What if I told you that one of the greatest secrets to problem-solving is found in getting creative? Sounds like a platitude, doesn’t it?
But as business owners, it’s easy to get quickly absorbed in the day-to-day because we’re so focused on thriving and surviving. We barely have time for well-planned meetings, so how in the world can we plan for creativity that will lead to problem-solving? Even more important, why does creativity even matter—isn’t it enough to just meet with our team members?
Our short answer is no, it isn’t enough to just meet with our team members. We already know that well-planned, regular meetings keep people informed and widen our perspectives. But did you know that a strong, well-run meeting can generate solutions to those problems that are bugging you? Problems like:
- You have a $50,000 machine that is old and about to break down–do you replace it with the same piece or are there other, less expensive ways of getting that work done?
- You’re paying a lot of over time—what are some scheduling strategies that will reduce that?
- You have increasing number of quality or customer service issues—how can you use a group of team members to brainstorm some solutions?
You can use meetings for solving those problems that keep you up at night by making sure that you’re making room for team members to bring their best to the table.
How do we do that?
Sometimes, we might have to consider drastic, out-of-the-box measures. But more often than not, making small (less drastic) changes to the structure and culture of your meetings will still yield some pretty significant results. Here are four easy steps that just might help you solve your company’s biggest problem.
Unleash the Crazy Ones
Great ideas often develop out of bad ideas—just look at Play-Doh or Super Glue, two of the top accidental innovations of all time.
As a business owner, I know how tempting it can be to immediately squash a bad idea, to see it as a precious waste of time—but here’s what I’ve learned through the years: Letting team members talk through those ideas just might lead you to the breakthrough you’ve been looking for.
Hold Your Tongue
Sometimes, our first response isn’t always accurate. We may respond to a new idea out of fear, or we just may not have enough information to provide adequate feedback.
If we evaluate team members’ responses as soon as they are offered, we risk shooting down an idea that could prove to hold an incredible amount of merit further on down the road. Listen to new ideas, and then promise yourself that you’ll think on them long after the meeting is over before you decide to accept or decline.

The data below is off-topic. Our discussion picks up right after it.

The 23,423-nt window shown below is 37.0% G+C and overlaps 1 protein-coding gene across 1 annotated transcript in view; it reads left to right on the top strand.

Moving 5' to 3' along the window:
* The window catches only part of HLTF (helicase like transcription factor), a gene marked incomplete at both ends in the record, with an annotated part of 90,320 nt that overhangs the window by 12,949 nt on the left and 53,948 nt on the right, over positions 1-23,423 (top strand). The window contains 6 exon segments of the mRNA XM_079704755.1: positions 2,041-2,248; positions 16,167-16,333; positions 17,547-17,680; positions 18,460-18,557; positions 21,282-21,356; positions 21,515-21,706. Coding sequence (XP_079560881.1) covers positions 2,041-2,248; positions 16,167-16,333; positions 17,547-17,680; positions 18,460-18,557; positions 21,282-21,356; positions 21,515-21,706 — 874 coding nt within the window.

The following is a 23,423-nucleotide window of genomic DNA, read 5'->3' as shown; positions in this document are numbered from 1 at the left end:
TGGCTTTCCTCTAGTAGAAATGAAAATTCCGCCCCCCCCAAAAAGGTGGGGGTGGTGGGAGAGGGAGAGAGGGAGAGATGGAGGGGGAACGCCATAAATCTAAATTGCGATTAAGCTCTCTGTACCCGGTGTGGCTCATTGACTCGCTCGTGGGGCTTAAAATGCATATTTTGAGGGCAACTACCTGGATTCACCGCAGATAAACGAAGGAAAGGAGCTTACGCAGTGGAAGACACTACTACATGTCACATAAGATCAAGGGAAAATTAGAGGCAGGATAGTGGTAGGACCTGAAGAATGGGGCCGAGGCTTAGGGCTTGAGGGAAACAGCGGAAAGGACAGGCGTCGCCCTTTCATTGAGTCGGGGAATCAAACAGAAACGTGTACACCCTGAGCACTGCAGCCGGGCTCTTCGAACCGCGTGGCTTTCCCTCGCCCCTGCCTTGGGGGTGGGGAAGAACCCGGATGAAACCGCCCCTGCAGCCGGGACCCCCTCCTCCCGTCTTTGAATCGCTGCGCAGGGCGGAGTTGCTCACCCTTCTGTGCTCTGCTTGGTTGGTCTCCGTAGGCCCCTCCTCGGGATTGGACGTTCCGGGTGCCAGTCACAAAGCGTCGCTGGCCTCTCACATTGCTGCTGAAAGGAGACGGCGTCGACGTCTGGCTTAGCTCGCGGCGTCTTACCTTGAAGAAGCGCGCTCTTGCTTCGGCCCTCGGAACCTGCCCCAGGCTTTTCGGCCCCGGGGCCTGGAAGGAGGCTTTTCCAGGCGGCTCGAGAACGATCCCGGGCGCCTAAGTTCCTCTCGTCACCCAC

Get Out of the Way
Want your team to be creative? Then you need to be willing to get out of the way (and accept that you might not always be the one with the greatest idea).
Consider giving your team time to get off-site, allowing them to go where their minds work best. One team member might need a walk through the park. Others might discover their greatest ideas in a coffee shop. The aim is to send team members away with specific goals, letting them go wherever necessary so they can achieve them.
The “What Questions”
Too often, we get into the practice of doing things a certain way because that’s the way it’s always been done and it’s still working. But if we make room to ask ourselves (and others) the essential “What Questions,” we’ll likely discover some incredible ways to improve our processes and our culture.
Here are two of my favorites to get you started:
- What are we doing now that we can do differently?
- What if we actually implemented that change?
Building business meetings that also foster creativity can be a difficult process to master, but some of the most successful companies have proven that any time required is worth the pay-off (e.g., Apple, Facebook, Google, Netflix).
Try it for a month. You just may see that your 9 AM meeting becomes the most favorite part of your team members’ days.
Do you have other favorite ways to foster creativity in your meetings? I’d love to hear about them. Let’s connect.